The National Institute of Statistics and Geography (INEGI) reported that in 2109, of the 28.5 million girls, boys and adolescents residing in Mexico, 2.2 million worked, which means 7.5% of the total.
Within the framework of the World Day Against Child Labor, which the International Labor Organization (ILO) established on June 12, INEGI released statistical data on the subject, with the aim of raising awareness of the magnitude of the phenomenon and its consequences. , as well as joining efforts to eradicate it.
According to the most recent data, obtained from the National Child Labor Survey (ENTI) 2019, alluding to the population aged 5 to 17, the INEGI indicates that certain conditions and activities imply a risk for this population, therefore, they have been classified as “prohibited occupations”.
This includes the work carried out by those who are below the minimum age for work (less than 15 years), or, to jobs that are considered dangerous.
Thus, of busy children and adolescents, 93.8% (2.0 million) worked in occupations not allowed: 71.2% were men and 28.8% women.
Of the population that worked in some prohibited activity, 55.9% did so in dangerous occupations and 44.1% were less than 15 years old.
Regarding occupations not allowedthree out of every ten children and adolescents (29.2%) worked in the agricultural sector, 25.0% in services and 22.8% in commerce.
31.6% of this population worked as support in agricultural, livestock, forestry, hunting and fishing activities; 24.5% was employed in mining, construction and industry; and 14% worked as a merchant or in the sales area, as an employee or agent.
According to the NTI, 43.5% of the minors who carried out prohibited activities contributed to the family income, while 29.2% did not, because they did not receive income and 27.3% did not contribute.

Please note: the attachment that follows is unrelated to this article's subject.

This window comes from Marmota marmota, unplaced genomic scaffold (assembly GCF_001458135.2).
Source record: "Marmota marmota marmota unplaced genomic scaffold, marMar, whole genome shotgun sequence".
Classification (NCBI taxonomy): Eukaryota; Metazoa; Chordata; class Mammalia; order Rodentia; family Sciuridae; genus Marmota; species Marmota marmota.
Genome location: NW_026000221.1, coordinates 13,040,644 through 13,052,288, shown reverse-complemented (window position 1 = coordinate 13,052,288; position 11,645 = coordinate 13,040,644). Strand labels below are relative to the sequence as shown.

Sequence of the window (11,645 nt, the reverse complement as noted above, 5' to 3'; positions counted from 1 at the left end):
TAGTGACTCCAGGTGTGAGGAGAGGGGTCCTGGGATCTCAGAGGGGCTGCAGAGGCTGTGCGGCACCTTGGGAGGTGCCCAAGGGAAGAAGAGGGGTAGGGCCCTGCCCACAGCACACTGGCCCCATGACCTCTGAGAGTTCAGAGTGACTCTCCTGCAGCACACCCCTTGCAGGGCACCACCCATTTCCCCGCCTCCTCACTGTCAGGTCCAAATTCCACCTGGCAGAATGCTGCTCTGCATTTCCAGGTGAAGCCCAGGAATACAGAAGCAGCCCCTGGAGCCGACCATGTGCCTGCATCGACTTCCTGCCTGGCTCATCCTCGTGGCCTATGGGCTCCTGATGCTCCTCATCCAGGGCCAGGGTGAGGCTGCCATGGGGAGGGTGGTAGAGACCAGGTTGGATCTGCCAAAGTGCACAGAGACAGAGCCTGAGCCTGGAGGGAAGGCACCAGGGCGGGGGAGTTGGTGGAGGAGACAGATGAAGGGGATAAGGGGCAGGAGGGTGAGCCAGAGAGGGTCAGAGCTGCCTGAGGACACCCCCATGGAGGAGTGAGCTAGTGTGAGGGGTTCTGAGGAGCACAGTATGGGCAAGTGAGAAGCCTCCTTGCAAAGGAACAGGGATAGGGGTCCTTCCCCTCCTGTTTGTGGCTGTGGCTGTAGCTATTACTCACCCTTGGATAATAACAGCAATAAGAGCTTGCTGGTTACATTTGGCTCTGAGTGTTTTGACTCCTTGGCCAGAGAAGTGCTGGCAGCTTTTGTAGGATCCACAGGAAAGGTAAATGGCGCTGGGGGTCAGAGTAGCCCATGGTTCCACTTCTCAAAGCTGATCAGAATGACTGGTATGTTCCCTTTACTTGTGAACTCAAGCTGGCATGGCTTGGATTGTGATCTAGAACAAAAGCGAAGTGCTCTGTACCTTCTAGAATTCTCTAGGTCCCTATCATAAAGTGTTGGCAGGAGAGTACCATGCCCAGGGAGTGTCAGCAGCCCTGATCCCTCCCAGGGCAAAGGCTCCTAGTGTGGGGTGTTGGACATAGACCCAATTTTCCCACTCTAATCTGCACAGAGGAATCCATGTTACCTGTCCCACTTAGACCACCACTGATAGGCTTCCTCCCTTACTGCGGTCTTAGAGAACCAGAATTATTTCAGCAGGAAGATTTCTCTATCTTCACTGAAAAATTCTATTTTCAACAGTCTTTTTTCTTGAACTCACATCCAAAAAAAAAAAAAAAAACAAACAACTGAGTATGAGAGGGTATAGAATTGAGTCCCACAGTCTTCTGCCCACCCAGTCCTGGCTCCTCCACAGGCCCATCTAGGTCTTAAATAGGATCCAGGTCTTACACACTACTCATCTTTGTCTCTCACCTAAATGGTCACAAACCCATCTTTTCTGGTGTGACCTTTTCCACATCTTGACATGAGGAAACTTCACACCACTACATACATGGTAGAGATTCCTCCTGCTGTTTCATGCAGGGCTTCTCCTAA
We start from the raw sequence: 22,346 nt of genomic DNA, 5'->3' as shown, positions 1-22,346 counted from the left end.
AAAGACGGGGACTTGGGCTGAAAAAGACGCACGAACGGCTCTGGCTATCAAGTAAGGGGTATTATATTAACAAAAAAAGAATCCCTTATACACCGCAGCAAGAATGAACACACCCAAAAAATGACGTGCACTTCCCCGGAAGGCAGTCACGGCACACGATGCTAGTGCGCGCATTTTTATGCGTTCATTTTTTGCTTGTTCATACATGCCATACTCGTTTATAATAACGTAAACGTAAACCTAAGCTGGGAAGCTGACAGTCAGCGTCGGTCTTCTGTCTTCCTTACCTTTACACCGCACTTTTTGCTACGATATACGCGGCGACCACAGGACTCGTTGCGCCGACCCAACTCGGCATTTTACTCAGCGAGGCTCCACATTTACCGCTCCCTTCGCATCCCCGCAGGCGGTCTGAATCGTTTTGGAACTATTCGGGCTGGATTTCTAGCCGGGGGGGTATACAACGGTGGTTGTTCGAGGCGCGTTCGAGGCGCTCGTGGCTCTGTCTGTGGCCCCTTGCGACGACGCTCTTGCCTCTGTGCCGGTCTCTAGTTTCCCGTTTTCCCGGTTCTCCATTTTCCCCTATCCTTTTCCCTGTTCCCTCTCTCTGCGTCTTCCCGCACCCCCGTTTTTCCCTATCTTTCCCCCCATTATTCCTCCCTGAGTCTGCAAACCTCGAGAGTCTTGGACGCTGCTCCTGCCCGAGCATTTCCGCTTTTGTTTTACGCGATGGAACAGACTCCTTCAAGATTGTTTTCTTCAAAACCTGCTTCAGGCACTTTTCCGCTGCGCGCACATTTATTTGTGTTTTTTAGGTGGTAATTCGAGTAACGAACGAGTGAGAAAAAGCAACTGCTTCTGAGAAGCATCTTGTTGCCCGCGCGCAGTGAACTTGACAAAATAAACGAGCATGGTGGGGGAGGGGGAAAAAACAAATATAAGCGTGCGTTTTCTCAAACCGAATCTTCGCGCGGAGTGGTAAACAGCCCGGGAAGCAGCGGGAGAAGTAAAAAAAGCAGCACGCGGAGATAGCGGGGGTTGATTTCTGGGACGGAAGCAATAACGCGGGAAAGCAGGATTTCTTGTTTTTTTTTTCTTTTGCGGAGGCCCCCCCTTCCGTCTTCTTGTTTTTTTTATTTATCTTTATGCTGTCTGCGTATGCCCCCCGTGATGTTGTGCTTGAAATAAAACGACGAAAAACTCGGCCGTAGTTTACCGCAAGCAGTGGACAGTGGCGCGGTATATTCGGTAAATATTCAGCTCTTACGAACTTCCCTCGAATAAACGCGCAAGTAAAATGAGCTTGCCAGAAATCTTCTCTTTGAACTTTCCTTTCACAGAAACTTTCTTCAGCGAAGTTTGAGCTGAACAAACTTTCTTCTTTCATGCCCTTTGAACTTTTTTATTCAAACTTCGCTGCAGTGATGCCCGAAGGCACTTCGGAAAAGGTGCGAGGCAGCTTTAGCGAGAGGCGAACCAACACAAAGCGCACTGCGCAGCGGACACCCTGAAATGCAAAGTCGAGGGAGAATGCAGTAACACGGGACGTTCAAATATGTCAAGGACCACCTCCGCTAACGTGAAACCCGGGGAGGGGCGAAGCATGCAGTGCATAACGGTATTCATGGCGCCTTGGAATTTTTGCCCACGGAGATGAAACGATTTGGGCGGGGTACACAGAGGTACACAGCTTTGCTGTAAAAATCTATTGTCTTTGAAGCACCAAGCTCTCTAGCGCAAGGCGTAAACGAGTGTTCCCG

The main reasons why the population between the ages of 5 and 17 worked in a prohibited occupation were: for fun or just to help (27.2%) and to pay for their school and/or their own expenses (19.1%).
Three out of ten (29.1%) reported that the reason they work was related to the home: 15.8% because the household needs their work and 13.3% because the household needs their financial contribution.
56.2% of the population worked for a family member; 38.0% for a non-family member, and 5.3% worked on their own. When categorizing by sex, it stood out that 10.5% of the girls in prohibited occupation declared working alone or on their own, while the proportion of men in this category is 3.2 percent.
Among the main consequences for the household if the girl, boy or adolescent stopped working, it was highlighted that, in 25.1% of the cases, nothing would happen or the home would not be affected; in 23.1%, the household income would be affected, and in 22.3%, the household would have to allocate part of its income for the child’s expenses.